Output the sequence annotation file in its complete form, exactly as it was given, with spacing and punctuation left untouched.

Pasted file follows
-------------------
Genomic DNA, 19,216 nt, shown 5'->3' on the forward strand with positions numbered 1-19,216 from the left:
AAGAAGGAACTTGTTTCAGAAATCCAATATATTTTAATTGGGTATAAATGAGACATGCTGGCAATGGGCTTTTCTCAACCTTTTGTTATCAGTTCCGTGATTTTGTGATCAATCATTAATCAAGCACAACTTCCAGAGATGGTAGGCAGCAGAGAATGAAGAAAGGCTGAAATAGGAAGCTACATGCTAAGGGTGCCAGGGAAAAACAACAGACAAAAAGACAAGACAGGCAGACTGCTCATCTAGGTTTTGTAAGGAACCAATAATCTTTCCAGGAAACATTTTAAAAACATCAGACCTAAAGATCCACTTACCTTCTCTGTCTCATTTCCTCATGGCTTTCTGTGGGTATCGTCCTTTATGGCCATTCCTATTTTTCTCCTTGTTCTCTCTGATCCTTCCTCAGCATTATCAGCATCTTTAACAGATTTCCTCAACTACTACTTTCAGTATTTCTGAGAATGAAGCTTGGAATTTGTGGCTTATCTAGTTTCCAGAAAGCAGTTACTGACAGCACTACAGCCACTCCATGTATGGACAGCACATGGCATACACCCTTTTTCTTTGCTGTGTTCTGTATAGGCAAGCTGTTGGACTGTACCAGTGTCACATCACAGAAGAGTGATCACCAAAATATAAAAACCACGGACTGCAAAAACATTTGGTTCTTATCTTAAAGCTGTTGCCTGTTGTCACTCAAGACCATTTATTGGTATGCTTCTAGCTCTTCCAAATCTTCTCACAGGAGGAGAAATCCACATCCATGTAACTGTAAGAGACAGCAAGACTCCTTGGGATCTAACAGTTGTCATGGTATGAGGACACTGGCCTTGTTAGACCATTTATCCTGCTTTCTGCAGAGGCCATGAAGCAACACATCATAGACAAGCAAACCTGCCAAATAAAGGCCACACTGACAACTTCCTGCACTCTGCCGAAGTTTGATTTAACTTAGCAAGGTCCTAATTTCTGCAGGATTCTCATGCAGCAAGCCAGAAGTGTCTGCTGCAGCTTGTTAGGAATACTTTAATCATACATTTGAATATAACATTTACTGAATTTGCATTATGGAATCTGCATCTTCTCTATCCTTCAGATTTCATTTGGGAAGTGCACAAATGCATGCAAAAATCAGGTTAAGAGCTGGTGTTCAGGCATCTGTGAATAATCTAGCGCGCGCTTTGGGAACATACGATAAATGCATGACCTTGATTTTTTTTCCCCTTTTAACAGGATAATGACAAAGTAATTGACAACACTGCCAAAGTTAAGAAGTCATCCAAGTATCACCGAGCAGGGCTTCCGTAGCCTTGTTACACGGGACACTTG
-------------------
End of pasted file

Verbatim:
Genomic DNA, 19,216 nt, shown 5'->3' on the forward strand with positions numbered 1-19,216 from the left:
AAGAAGGAACTTGTTTCAGAAATCCAATATATTTTAATTGGGTATAAATGAGACATGCTGGCAATGGGCTTTTCTCAACCTTTTGTTATCAGTTCCGTGATTTTGTGATCAATCATTAATCAAGCACAACTTCCAGAGATGGTAGGCAGCAGAGAATGAAGAAAGGCTGAAATAGGAAGCTACATGCTAAGGGTGCCAGGGAAAAACAACAGACAAAAAGACAAGACAGGCAGACTGCTCATCTAGGTTTTGTAAGGAACCAATAATCTTTCCAGGAAACATTTTAAAAACATCAGACCTAAAGATCCACTTACCTTCTCTGTCTCATTTCCTCATGGCTTTCTGTGGGTATCGTCCTTTATGGCCATTCCTATTTTTCTCCTTGTTCTCTCTGATCCTTCCTCAGCATTATCAGCATCTTTAACAGATTTCCTCAACTACTACTTTCAGTATTTCTGAGAATGAAGCTTGGAATTTGTGGCTTATCTAGTTTCCAGAAAGCAGTTACTGACAGCACTACAGCCACTCCATGTATGGACAGCACATGGCATACACCCTTTTTCTTTGCTGTGTTCTGTATAGGCAAGCTGTTGGACTGTACCAGTGTCACATCACAGAAGAGTGATCACCAAAATATAAAAACCACGGACTGCAAAAACATTTGGTTCTTATCTTAAAGCTGTTGCCTGTTGTCACTCAAGACCATTTATTGGTATGCTTCTAGCTCTTCCAAATCTTCTCACAGGAGGAGAAATCCACATCCATGTAACTGTAAGAGACAGCAAGACTCCTTGGGATCTAACAGTTGTCATGGTATGAGGACACTGGCCTTGTTAGACCATTTATCCTGCTTTCTGCAGAGGCCATGAAGCAACACATCATAGACAAGCAAACCTGCCAAATAAAGGCCACACTGACAACTTCCTGCACTCTGCCGAAGTTTGATTTAACTTAGCAAGGTCCTAATTTCTGCAGGATTCTCATGCAGCAAGCCAGAAGTGTCTGCTGCAGCTTGTTAGGAATACTTTAATCATACATTTGAATATAACATTTACTGAATTTGCATTATGGAATCTGCATCTTCTCTATCCTTCAGATTTCATTTGGGAAGTGCACAAATGCATGCAAAAATCAGGTTAAGAGCTGGTGTTCAGGCATCTGTGAATAATCTAGCGCGCGCTTTGGGAACATACGATAAATGCATGACCTTGATTTTTTTTCCCCTTTTAACAGGATAATGACAAAGTAATTGACAACACTGCCAAAGTTAAGAAGTCATCCAAGTATCACCGAGCAGGGCTTCCGTAGCCTTGTTACACGGGACACTTG